Wednesday, June 13, 2018

Favorite Classic Children's Books for Summer

There are many great "old school" children's books set during summer vacation. Here are some of my favorites.

The Magic Summer by Noel Streatfeild (1966)

What it's about: With their parents gone for the summer, the four Gareth children - Alex, Penny, Robin, and Naomi - move into Reenmore with their great-aunt Dymphna, who expects them to cook, clean, and entertain themselves without any of the comforts they are accustomed to having at home.
Why it's great: Aunt Dymphna is a fabulous larger-than-life character, and the lessons about resilience and self-reliance learned by the Gareths are great for promoting free-range childhood.
Recommended for: ages 7-12.
Read my review. | Borrow the book from Open Library. 
Note: This book's original UK title is The Growing Summer.

Thimble Summer by Elizabeth Enright (1938)

What it's about: When Garnet Linden finds a thimble at the start of the summer, it almost seems to lead her into some good luck, including an end to a drought, the arrival of a new friend, and a series of other wonderfully memorable adventures.
Why it's great: This story has great secondary characters and Garnet's simple day-to-day adventures are an inspiration to kids who stay close to home for the summer but still want to make some good summertime memories.
Recommended for: ages 7-10.
Read my review. | Borrow the book from Open Library.
Note: Thimble Summer won the Newbery Medal in 1939.

In Summer Light by Zibby O'Neal (1985)

What it's about: During a bout with mononucleosis, Kate, who has been away at boarding school, moves home for the summer, where she faces the demands of her artist father while also developing a strong fondness for Ian, the graduate student who is staying with the family to conduct research on her dad.
Why it's great: The lyrical and atmospheric writing make this book stand out as special, The coming-of-age plot is also something to which many adolescent girls can relate.
Recommended for: ages 13 & up.
Read my review. | Borrow the book from Open Library.

The Summer of the Swans by Betsy Byars (1970)

What it's about: During a summer filled with uncertainty about her own place in the world, Sara's brother, Charlie, who is developmentally disabled and nonverbal, goes missing, causing her to worry she has lost him forever.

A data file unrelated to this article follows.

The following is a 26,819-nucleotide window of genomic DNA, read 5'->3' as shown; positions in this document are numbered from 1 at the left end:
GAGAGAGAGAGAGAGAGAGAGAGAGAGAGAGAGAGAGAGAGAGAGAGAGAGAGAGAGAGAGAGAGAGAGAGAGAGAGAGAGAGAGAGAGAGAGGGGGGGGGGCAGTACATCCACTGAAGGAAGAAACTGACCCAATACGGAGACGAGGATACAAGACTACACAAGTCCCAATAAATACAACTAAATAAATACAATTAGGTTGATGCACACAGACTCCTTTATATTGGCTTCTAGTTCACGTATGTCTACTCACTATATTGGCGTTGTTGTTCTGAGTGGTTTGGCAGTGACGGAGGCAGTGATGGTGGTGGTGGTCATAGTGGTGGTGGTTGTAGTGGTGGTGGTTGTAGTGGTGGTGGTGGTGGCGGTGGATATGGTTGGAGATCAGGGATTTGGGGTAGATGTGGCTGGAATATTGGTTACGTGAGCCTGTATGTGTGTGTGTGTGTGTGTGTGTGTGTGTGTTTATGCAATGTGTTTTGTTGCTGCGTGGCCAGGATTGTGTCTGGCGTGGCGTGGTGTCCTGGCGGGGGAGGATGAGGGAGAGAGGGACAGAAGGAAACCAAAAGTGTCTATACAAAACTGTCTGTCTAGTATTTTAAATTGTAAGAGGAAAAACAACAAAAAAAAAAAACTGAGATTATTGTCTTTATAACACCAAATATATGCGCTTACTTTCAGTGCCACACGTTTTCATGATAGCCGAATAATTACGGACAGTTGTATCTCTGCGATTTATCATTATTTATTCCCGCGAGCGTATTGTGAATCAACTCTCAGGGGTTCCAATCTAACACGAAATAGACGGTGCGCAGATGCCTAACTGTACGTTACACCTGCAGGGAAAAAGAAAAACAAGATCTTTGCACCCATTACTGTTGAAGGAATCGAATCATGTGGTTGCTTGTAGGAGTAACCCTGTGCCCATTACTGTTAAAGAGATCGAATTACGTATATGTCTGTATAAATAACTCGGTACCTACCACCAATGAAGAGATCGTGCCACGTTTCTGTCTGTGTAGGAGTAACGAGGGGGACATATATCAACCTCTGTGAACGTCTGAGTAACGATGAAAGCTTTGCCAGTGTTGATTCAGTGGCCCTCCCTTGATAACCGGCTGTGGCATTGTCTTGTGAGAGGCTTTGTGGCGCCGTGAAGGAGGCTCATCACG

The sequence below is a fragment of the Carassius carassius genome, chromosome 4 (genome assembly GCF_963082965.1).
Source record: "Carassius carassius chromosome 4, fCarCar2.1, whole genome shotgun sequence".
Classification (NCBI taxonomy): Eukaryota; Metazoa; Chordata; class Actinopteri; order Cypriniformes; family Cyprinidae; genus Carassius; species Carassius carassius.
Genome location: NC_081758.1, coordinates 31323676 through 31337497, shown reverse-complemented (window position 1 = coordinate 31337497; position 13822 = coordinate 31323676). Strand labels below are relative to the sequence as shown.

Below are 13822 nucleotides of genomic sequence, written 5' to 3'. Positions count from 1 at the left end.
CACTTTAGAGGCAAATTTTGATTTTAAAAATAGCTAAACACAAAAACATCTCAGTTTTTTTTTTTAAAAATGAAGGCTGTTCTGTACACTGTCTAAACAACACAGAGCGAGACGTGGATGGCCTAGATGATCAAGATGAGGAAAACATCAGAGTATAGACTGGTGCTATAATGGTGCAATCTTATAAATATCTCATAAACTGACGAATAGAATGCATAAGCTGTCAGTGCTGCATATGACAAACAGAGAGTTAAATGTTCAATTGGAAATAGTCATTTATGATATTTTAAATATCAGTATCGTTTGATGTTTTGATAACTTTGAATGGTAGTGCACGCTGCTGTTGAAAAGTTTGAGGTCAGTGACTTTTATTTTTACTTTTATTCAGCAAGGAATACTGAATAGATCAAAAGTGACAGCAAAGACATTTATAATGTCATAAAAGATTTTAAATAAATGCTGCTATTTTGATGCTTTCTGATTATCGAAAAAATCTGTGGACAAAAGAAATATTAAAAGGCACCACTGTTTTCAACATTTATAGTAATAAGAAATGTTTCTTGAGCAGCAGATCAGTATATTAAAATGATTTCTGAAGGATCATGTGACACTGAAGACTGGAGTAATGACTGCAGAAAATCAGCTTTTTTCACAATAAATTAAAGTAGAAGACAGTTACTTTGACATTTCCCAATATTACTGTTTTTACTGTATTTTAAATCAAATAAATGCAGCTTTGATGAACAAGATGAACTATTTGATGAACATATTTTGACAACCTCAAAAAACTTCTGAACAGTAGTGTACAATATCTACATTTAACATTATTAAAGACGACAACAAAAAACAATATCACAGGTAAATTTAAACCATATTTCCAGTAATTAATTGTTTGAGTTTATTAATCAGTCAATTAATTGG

Why it's great: Byars demonstrates a real sensitivity toward vulnerable kids in all of her books, but it comes through strongest in this one. Though the appropriate terminology surrounding disability has changed since this book's publication, the story is still respectful of both the trials of puberty and the dignity of those with developmental disabilities.
Recommended for: ages 10-14.
Read my review. | Borrow the book from Open Library.
Note: The Summer of the Swans won the Newbery Medal in 1971.

Canadian Summer by Hilda van Stockum (1948)

What it's about: When the Mitchell family (including five children: Joan, Patsy, Peter, Angela, and Timmy) must relocate suddenly for Father's job, they move to a rustic lakeside building without any amenities, which troubles Mother initially, but ultimately leads to a fun and adventurous summer for the whole family.
Why it's great: This book is the second of a trilogy van Stockum wrote about characters based on her own children. The story is perfect for encouraging kids to spend more time in nature and to become less reliant on technology and other modern-day conveniences.
Recommended for: ages 8-12.
Read my review. | See the book on Amazon.

The Long Secret by Louise Fitzhugh (1965)

What it's about: This companion novel to Harriet the Spy follows Beth Ellen ("Mouse") through a summer in which she must deal with her flaky absentee mother and the domineering Harriet, who enlists her help in finding out who is leaving nasty notes around town.
Why it's great: This is a great way for readers who find Harriet grating to enjoy Fitzhugh's writing without having to try too hard to like Harriet herself. It's also a compelling mystery with a surprise ending and a sophisticated piece of writing that only Louise Fitzhugh could have written.
Recommended for: ages 11-15.
Read my review. | Borrow the book from Open Library.

The Goodbye Summer by Crosby Bonsall (1979)

What it's about: Allie, who lives with her mom in a boarding house, is troubled by endings and goodbyes until she meets a new boarder, Wanda Lenya, who helps her come to terms with this difficult part of life. 
Why it's great: This novel by the author of such beloved easy readers as Mine's the Best and The Day I Had to Play with my Sister is a little-known quirky gem, perfect for kids who struggle with change, and for those who like offbeat protagonists. 
Recommended for: ages 10-14.
Read my review. | Borrow the book from Open Library.

When Marnie Was There by Joan G. Robinson (1967)

What it's about: Anna, who struggles to make friends at boarding school, spends her summer with her foster mother's friends in Norfolk, where she meets Marnie, a finely dressed young girl who quickly becomes her best friend, and then leaves suddenly one night, leaving Anna to wonder whether she ever existed.
Why it's great: For readers who like magical realism and lots of twists and turns in their books, there is none better than this beautifully written tale. The writing is gorgeous, and the story has a way of sticking with you for a long time after it's been finished. 
Recommended for: ages 10-14.
Read my review. | See the book on Amazon.

Have you read any of these? What are your favorite classic children's books about summer?


  1. These really are some oldies but goodies.

  2. I know you already have Thimble Summer, but I adore Gone-Away Lake and Return to Gone-Away by Elizabeth Enright. I have re-read them both fairly recently and I think they hold up well.

    Of course despite being newer, the first Penderwicks book fits in here, too.